Dale Marshall of Environmental Defence issued a statement calling Thursday "a bleak day" for climate change and global diplomacy, but also expressing confidence the accord would survive the USA pullout.
As President Donald Trump explained his rationale for withdrawing from the Paris climate agreement on Thursday, he cited research that seemed to suggest the global emissions cuts agreed to under the deal wouldn't make a significant difference in worldwide temperatures. Previous year at a United Nations climate meeting, Paul Oquist, head of the Nicaraguan delegation, once again explained why the Central American country wouldn't participate in the accord.
Trump took a very different view of the 2015 agreement, stating that it was "another example of Washington entering an agreement that disadvantages the USA", according to the Independent.
The U.S. under the Obama administration played a leading role in making the deal come together and convincing China and other developing countries that they needed to join the fight against global warming.More news: Jury Selection Begins In Yanez Trial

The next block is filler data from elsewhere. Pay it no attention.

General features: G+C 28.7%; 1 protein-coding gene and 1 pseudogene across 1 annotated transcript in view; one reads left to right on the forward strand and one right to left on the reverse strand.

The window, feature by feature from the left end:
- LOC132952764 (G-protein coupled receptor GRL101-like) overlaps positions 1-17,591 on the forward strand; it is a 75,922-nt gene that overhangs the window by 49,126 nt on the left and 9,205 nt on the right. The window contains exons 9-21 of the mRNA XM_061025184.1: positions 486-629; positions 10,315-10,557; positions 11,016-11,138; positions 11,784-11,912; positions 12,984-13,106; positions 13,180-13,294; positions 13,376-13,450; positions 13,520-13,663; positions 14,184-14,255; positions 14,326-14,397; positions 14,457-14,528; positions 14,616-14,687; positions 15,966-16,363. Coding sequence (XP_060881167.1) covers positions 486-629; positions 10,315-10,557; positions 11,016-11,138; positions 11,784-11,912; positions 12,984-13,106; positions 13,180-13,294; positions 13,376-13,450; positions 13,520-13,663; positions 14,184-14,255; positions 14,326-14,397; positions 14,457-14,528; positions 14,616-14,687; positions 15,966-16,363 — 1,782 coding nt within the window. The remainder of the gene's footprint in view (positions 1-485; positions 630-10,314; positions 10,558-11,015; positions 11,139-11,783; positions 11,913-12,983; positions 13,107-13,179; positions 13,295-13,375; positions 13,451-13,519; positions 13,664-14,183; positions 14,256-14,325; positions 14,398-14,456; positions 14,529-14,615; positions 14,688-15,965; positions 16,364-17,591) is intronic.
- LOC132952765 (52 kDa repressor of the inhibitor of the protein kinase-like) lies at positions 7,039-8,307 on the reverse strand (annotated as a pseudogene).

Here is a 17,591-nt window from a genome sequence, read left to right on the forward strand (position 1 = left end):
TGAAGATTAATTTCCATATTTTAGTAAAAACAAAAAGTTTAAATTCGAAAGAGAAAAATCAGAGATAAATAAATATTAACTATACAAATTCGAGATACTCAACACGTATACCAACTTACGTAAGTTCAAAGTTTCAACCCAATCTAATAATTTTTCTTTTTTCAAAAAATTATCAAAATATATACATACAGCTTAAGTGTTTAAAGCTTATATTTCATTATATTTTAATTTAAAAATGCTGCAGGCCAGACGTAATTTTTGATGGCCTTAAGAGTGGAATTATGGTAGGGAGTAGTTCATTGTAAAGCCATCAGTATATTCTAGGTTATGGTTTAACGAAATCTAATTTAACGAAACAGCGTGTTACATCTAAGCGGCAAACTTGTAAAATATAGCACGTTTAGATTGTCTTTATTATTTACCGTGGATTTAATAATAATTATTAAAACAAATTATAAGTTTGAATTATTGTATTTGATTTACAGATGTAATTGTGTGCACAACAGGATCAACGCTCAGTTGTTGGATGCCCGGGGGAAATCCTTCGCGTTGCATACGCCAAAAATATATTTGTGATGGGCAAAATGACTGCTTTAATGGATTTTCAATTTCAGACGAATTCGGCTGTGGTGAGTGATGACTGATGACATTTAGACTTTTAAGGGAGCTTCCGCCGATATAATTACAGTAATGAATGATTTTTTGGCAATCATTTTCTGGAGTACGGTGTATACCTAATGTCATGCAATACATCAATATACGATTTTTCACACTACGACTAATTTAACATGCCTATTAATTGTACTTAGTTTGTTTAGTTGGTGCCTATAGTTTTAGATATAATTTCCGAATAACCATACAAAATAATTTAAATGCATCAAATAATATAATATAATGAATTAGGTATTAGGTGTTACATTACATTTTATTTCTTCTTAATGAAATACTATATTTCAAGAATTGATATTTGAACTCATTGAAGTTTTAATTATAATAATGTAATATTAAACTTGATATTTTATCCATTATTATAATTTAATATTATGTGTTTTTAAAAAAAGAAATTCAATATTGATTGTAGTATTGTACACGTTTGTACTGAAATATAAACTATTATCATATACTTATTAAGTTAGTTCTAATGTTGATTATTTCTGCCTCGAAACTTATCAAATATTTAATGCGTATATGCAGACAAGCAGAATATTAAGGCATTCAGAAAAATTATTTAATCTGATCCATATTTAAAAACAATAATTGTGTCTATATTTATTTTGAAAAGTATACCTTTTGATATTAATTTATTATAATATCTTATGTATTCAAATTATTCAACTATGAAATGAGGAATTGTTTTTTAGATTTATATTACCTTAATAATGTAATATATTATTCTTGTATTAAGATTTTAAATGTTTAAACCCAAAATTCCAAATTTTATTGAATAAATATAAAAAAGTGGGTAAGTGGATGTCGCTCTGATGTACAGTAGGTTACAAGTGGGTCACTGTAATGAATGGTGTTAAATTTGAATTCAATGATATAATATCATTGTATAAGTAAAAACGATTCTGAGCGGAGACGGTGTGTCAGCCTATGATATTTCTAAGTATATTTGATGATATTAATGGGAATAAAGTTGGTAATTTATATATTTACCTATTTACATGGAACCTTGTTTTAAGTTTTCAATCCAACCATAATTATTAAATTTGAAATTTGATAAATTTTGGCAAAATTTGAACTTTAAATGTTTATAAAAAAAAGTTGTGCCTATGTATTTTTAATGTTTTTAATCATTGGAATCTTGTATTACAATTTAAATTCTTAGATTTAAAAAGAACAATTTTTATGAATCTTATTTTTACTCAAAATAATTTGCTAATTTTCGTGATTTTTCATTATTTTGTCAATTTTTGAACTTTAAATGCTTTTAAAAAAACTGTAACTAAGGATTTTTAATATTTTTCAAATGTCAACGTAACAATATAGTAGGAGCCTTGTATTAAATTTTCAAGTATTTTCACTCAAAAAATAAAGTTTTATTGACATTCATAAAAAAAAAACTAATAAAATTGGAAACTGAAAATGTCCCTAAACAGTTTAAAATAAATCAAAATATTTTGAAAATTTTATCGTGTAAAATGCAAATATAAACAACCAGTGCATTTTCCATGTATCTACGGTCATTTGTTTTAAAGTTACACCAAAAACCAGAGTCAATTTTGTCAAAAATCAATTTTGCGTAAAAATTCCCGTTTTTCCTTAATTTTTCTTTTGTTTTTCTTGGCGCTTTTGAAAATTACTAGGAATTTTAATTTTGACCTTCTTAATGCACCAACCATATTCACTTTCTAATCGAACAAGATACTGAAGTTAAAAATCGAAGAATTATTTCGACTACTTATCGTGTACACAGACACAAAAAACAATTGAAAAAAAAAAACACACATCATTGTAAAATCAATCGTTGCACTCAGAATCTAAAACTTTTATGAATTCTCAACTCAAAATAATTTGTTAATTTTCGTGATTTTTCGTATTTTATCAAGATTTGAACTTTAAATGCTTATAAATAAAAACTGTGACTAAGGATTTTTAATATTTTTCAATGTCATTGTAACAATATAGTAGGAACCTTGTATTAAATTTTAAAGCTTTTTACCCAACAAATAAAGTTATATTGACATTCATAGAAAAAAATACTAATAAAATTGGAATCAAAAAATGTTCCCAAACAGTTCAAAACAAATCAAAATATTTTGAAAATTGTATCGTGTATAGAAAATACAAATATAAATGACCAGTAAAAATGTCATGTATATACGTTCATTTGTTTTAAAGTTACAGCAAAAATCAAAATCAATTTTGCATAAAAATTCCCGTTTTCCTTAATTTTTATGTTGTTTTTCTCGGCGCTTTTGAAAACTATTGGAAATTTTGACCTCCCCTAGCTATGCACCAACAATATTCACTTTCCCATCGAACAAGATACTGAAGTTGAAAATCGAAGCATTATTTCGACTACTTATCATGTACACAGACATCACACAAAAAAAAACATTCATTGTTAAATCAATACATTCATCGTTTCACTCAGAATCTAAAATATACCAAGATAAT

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US allies around the world have expressed concern about what will happen if America pulls out of the agreement.
Meanwhile, the mayor of Pittsburgh also fired back after Trump said, "I was elected to represent the citizens of Pittsburgh, not Paris".
Trudeau vowed to continue working with USA states that support climate action "to drive progress on one of the greatest challenges we face as a world".
The only other nations not participating in the accord are Syria and Nicaragua.
Trump said the USA will negotiate re-entering the accord or "an entirely new transaction", calling the Paris Accord unfair to the U.S.
Trump announced during a speech at the White House Rose Garden that he had made a decision to pull out of the landmark climate deal, in part because it would not reduce global temperatures fast enough to have a significant impact.
Weather.com's editor Sean Breslin weighed in on Twitter on Thursday afternoon to clarify that its messaging wasn't meant to troll Trump's decision, but rather to educate. "And if we can't, that's fine", he said.